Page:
There’s a simple old coach’s axiom in basketball: Tall and good beats small and good. So tonight we look at the tall guys and give them their due with the three stars.
There were other candidates big and small who were worthy but just missed the cut: Carmelo Anthony (27 points 7 rebounds), Brandon Jennings (19 points, 19 assists), Amir Johnson (22 points, 14 rebounds), Stephen Curry (29 points, 7 assists) and Deron Williams (22 points, 9 assists, 5 rebounds).
Third Star: LaMarcus Aldtridge(33 points, 11 rebounds)
This was the kind of performance that made you say, “maybe this guy should be an All-Star again this year.” On a night when Oklahoma City showed they can play great defense and smothered most Blazers players (Damian Lillard was 3-of-14 with Russell Westbrook hounding him) but Aldridge kept Portland in the contest. When he got the ball on the left side mid-post (or out farther but backed his man down) the Thunder had no answer. His 33 points came on 15-of-26 shooting.
Second Star: Dwight Howard (22 points, 14 rebounds)
Dwight Howard’s back has clearly been an issue this season, he has not been the same explosive player that dominated for Orlando. It felt like he may have come back too early following off-season back surgery.
That idea may have gotten a boost Sunday — after missing three games because of a torn labrum (shoulder), he returned with an extra bounce in his step. He had 10 points in the first quarter and set the tone for the game. Defensively he patrolled the paint and had the Cavs players adjusting shots or settling for jumpers. On offense he drew double teams (even when just rolling to the rim) that opened up the rest of the offense. That is the Howard the Lakers need.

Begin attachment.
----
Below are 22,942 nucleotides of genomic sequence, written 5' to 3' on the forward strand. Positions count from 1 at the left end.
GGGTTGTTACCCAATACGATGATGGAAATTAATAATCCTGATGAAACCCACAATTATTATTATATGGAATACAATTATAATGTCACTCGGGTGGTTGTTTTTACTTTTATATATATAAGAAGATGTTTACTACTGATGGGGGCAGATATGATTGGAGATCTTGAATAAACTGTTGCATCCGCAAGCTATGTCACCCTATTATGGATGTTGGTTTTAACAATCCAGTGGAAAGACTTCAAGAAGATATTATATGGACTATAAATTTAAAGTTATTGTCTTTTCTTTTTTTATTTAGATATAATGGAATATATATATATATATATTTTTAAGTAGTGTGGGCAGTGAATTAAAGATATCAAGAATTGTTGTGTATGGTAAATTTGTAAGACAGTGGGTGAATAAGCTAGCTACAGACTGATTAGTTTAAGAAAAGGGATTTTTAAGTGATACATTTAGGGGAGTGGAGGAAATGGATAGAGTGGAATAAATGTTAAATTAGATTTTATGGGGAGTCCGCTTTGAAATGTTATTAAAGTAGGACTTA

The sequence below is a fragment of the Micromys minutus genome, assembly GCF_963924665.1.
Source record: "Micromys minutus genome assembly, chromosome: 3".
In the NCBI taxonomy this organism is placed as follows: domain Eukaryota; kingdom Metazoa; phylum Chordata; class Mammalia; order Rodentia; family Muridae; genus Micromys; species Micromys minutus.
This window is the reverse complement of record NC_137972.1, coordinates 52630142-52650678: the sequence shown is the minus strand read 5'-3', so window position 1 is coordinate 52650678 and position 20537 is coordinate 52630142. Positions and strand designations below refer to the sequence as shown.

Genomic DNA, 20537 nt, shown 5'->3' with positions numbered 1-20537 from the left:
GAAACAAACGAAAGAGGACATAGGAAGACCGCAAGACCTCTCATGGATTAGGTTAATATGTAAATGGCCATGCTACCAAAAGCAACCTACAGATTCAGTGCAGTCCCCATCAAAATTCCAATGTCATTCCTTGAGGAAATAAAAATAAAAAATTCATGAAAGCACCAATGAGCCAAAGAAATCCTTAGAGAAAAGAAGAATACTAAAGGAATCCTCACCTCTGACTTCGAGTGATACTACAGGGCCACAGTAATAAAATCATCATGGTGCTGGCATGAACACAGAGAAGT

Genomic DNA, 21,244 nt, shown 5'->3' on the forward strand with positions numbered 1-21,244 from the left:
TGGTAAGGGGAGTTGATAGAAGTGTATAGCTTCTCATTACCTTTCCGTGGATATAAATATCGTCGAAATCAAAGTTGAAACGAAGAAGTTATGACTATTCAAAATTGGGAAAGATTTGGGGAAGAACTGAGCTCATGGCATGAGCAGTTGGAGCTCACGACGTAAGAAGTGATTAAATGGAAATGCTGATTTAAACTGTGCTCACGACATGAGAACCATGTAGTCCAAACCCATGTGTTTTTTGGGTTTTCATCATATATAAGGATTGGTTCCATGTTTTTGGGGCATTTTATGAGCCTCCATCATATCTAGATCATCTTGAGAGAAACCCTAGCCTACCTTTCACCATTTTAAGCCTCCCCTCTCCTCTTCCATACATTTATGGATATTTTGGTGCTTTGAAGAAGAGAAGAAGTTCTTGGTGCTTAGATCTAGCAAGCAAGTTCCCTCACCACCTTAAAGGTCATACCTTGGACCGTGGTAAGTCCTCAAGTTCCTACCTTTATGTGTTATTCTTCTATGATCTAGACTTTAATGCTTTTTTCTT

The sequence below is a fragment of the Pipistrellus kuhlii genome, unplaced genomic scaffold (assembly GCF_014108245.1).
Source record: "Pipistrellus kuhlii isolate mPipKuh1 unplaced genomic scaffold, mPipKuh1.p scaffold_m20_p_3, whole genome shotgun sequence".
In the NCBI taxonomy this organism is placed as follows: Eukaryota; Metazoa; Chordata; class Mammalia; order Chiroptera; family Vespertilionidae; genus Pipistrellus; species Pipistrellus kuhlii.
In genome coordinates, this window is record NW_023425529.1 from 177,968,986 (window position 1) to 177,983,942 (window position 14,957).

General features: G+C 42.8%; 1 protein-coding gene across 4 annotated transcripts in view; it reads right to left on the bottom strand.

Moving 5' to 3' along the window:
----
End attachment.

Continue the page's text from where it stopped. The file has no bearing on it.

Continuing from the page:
First Star: Kevin Durant(33 points, 6 assists)
This was a “Kevin Durant is the MVP” kind of game. Oklahoma City does not beat Portland Sunday night without Durant. He pretty much carried them. You can kind of say a lot of nights, but Sunday it was ridiculously evident. On the night he scored 38 percent of his teams total points, and in the second half that jumped to 49 percent (he had 22 of his points after halftime). He has improved as a playmaker, as a ball handler and as a defender this season. It all showed Sunday.
Philadelphia has dropped record 27 in a row dating back to last season
We tend to think of record streaks having to be in one season, not broken up across two.
But if you can suspend that, the Philadelphia 76ers are now the owners of the longest losing streak in NBA — and major professional sports — history.
With their tough two-points loss to Houston Friday night, the Sixers have lost 27 in a row. The Sixers dropped their final 10 last season and with the loss to the Rockets are 0-17 to start this one.
That bests the 26-game losing streaks of the 2010-11 Cleveland Cavaliers and these same Sixers from 2013-14. Looking across sports, the Tampa Bay Buccaneers of 1976-1977 also lost 26 in a row, which when you consider the length of the NFL season is pretty embarrassing.
The Sixers struggles are born from a plan by GM Sam Hinkie (and approved by ownership) to get better long-term by being bad now and hoarding draft picks. It’s a strategy that can work if Hinkie nails the draft picks (the book is out on how Hinkie is doing on that front). And they are committed to it through at least this draft.
But don’t think for a second the players and coach are trying to lose.
If you have watched the Sixers play their last few games you know the players are trying hard to get that victory (and almost have a couple of times). The effort is there, they are just outmatched and lack the kind of presence at the end of games to execute under pressure (something a couple of quality, regularly-playing veterans might help, but that’s another discussion). They have the point differential of a team that should have a couple wins; they just haven’t been fortunate. It happens. Go ahead and blame management if you think this plan is an abomination. Just don’t question the desire or effort of the players or coaches, that is not in doubt.